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The Northern Frontier of Kenya covers the most rugged and wild region, and is definitely for the more adventurous safari traveler in Africa.
Deserted nature reserves, empty roads and inaccessible mountains, the Northern Frontier area is naturally undisturbed and boasts two World Heritage Sites (Sibiloi and Central Island). This region is also integral to research into man’s origins – Koobi Fora is the site of several key archaeological discoveries.
Lodwar is probably the most important town in terms of human activity, located in the north-west and one of the largest settlements in the area. Noticeably “frontier-like”, it’s an administrative centre for the Turkana area and an important stop along the main road to central Kenya, making it a haunt of the trucking community. Situated in plain and empty landscape, it’s not a particularly attractive destination, but provides valuable supplies and ‘relatively’ modern facilities.
Lokichogio is another important town in the North; a site of foreign aid and refugee camps, it’s the base of the United Nations, the Red Cross and other NGOs (it’s informally entitled “Aid City”). A civil war in neighbouring Sudan and illegal immigration from Somalia and Ethiopia make it one of the darker corners of Africa and not a typical tourist destination. Of far more interest to the paying guest are the areas of Lake Turkana, which certainly have something of a positive nature to give…
Lake Turkana is locally known as “The Jade Sea”, named after the colourful and fresh reflections in its mirror surface. Sandy, wind-swept shores, dry shrubland, extinct volcanoes, lava flows, forests and swamps all make up this wilderness. Two national parks are situated on two of the three volcanic islands found in the Lake, Central Island National Park being one of the earlier mentioned World Heritage Sites.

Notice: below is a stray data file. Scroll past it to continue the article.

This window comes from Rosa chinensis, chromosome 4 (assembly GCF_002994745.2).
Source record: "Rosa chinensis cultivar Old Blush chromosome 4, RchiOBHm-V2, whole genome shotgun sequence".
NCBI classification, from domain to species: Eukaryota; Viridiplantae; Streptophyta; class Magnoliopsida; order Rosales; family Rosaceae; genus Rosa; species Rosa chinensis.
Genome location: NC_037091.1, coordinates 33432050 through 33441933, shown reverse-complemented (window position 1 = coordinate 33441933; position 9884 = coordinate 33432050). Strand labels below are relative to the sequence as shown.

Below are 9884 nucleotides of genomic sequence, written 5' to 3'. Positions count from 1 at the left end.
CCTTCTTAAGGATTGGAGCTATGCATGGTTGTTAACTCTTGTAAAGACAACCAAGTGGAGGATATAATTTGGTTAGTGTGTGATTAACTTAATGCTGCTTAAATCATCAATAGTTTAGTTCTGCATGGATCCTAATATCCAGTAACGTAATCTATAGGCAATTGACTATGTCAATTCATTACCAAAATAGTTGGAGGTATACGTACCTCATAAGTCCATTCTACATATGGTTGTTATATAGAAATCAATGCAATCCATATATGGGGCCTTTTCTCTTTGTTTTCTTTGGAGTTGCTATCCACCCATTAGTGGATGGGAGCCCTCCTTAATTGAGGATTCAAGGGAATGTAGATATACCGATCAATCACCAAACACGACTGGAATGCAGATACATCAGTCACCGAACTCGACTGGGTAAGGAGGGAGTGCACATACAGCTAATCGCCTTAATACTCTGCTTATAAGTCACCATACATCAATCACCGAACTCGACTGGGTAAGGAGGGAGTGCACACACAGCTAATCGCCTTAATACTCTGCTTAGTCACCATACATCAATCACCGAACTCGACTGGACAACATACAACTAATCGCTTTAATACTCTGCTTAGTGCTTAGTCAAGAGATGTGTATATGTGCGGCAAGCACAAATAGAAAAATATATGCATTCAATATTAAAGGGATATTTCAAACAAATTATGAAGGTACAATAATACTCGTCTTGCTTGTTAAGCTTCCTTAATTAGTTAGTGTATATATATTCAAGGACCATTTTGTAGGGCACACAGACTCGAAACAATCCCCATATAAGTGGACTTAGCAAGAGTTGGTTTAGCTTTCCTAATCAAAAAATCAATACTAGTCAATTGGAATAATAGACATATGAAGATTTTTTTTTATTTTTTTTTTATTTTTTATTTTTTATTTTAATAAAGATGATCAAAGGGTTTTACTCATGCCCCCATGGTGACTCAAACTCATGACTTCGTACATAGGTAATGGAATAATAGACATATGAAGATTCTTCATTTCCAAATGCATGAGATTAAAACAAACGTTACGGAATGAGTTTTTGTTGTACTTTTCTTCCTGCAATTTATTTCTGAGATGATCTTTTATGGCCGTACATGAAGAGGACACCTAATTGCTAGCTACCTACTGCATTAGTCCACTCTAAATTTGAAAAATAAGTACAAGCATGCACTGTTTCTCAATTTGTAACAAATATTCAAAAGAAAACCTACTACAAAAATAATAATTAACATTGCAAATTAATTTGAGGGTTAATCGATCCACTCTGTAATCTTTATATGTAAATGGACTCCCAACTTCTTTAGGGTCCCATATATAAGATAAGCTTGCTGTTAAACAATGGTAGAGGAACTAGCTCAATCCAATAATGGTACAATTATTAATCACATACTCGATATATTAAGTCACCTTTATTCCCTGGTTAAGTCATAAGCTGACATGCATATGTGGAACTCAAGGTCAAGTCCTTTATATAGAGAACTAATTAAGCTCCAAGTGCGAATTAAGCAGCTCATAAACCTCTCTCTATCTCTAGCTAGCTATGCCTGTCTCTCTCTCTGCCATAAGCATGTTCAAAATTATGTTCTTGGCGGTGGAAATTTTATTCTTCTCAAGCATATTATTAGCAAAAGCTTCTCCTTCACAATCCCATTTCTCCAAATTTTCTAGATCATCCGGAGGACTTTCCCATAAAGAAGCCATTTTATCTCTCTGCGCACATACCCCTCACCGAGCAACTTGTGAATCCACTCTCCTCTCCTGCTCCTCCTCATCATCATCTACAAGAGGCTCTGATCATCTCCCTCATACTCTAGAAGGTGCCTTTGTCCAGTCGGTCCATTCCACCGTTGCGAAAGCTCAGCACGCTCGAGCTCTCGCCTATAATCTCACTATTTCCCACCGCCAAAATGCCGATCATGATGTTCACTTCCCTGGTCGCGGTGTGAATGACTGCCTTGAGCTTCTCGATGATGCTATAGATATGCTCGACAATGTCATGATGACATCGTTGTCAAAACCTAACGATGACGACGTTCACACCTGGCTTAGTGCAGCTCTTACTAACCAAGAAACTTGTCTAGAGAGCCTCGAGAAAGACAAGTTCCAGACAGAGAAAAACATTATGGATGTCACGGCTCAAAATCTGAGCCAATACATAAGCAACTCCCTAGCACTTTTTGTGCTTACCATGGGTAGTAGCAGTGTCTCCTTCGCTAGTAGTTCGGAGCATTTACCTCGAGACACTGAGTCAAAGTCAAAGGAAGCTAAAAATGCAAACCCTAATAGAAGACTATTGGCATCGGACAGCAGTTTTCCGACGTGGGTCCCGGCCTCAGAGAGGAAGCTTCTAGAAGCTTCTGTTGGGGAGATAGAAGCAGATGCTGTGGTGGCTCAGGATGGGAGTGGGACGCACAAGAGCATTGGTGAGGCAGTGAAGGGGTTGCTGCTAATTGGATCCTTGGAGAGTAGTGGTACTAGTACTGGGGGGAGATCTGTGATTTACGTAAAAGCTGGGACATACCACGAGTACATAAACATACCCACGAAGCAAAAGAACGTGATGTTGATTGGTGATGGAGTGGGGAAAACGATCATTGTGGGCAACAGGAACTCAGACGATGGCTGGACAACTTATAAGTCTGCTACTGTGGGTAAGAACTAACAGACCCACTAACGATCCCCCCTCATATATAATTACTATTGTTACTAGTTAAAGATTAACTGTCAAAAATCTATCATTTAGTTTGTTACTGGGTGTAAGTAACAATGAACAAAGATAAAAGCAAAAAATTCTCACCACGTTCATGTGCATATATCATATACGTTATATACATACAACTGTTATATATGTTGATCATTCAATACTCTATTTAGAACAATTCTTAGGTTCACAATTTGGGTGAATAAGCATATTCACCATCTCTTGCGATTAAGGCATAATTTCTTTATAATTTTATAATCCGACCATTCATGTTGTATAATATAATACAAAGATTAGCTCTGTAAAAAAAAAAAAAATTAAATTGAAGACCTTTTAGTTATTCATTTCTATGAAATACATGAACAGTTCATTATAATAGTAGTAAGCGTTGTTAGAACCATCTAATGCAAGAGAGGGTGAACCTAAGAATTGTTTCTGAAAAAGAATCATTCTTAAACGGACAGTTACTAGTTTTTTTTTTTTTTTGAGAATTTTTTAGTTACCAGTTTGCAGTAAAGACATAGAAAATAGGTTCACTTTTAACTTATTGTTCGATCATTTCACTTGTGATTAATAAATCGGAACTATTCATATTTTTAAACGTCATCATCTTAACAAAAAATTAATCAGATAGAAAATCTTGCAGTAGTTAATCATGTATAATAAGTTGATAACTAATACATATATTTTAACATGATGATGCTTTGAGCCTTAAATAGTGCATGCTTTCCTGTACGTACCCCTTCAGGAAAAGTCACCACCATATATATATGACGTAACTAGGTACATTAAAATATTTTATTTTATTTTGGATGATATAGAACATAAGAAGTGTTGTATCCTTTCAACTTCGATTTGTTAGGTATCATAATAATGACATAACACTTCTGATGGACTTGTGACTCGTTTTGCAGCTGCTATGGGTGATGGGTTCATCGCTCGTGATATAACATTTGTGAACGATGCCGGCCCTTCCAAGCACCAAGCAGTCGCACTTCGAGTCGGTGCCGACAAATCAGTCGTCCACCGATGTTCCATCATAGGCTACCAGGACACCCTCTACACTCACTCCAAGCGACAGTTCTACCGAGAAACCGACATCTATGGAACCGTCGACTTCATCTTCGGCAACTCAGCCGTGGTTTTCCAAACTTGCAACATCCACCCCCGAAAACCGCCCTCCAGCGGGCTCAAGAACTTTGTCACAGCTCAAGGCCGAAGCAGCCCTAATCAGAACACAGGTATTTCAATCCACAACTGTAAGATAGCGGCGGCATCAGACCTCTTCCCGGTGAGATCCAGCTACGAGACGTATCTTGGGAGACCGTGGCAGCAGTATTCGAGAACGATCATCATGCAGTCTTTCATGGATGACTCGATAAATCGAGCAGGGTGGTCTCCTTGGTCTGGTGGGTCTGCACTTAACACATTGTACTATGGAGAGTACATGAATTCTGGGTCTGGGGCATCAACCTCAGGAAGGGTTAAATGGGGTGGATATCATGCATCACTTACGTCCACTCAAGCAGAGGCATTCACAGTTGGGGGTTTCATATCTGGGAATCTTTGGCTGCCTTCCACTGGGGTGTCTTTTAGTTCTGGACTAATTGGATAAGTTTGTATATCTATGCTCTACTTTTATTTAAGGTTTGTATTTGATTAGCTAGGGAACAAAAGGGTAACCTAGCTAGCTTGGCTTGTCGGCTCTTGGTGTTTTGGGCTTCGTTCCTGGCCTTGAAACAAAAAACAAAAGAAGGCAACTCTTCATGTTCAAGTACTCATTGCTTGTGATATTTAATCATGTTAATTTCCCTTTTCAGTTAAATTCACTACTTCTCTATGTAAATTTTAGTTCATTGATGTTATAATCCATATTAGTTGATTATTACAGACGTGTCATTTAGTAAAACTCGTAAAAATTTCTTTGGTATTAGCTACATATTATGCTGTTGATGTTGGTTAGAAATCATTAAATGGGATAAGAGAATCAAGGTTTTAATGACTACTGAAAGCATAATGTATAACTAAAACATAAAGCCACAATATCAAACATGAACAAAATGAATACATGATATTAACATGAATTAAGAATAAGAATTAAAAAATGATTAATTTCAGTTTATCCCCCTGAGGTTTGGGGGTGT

The lake itself is also of international significance, and attracts anglers who send lines out to catch any of 60 species of fish – of notable interest, tigerfish, catfish, puffer fish, tilapia and the huge Nile Perch. Some parts of Lake Turkana are so saline that the water is undrinkable.
Places to stay vary from fishing camps to small campsites and lodges, and activities focus on either the angling or good birdlife. Central Island National Park has up to 20,000 lesser flamingos at certain times of the year, whilst the huge crocodile population gives some unique sightings of the reptile (one particular fossil found at Koobi Fora put a crocodile at at estimated 13.5 metres!). South Island is also of good destination value – volcanic sand banks provide hundreds of crocodile with convenient sunbathing – again, very large specimens, and reputedly several man-eaters.
Sibiloi National Park is the second site of World Heritage acclaim, given the title for its human prehistorical significance. A new species of hominid (Kenyanthropus platyops) took our insight into human evolution back to 3.6 million years ago, and other good fossil finds of more recent hominid origin also make Koobi Fora an important worldwide location – it is sometimes known as the “Cradle of Mankind”.
Amongt the various human-related finds (Homo erectus and Homo habilus skeletons are two of the more important finds, as well as Stone Age artefacts), there are also fossils of the behemoth (predecessor to the modern elephant) and a giant tortoise shell dating back over 3 million years. The park is not only prehistorically important, it is currently wildlife-rich (despite the arid landscape), and the rare cheetah and striped hyena can be found here, as well as Grant’s gazelle, Grevy’s zebra, gerenuk and lesser kudu.
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